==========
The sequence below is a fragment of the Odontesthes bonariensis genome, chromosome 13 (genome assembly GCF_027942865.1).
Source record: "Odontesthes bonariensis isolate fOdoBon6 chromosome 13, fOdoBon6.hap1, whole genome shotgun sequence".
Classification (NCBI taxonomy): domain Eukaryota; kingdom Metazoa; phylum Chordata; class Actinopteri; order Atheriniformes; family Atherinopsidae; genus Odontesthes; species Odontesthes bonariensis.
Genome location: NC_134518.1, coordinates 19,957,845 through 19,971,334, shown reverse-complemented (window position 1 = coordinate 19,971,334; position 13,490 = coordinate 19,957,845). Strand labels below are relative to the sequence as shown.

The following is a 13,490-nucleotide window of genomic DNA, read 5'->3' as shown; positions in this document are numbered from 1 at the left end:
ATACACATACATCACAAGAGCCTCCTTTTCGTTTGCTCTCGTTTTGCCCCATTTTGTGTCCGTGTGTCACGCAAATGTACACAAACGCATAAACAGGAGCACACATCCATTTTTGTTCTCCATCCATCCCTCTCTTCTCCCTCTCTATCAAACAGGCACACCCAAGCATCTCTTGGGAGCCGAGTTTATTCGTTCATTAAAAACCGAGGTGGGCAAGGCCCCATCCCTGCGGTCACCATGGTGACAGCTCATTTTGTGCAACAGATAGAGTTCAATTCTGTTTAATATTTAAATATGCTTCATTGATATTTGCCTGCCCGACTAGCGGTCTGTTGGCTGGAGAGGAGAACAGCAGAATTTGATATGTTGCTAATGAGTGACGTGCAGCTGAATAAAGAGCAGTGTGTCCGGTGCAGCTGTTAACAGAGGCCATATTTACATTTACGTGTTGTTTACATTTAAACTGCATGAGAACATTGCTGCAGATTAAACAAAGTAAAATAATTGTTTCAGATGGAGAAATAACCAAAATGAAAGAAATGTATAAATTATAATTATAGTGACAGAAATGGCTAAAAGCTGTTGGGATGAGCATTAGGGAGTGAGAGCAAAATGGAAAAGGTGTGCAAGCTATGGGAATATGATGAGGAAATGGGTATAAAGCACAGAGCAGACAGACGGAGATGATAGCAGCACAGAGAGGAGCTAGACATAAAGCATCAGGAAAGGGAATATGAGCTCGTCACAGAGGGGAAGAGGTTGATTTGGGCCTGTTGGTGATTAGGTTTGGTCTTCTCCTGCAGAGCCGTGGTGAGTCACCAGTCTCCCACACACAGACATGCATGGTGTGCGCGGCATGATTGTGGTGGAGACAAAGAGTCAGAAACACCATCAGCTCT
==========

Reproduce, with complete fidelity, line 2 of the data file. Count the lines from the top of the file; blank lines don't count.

Source record: "Odontesthes bonariensis isolate fOdoBon6 chromosome 13, fOdoBon6.hap1, whole genome shotgun sequence".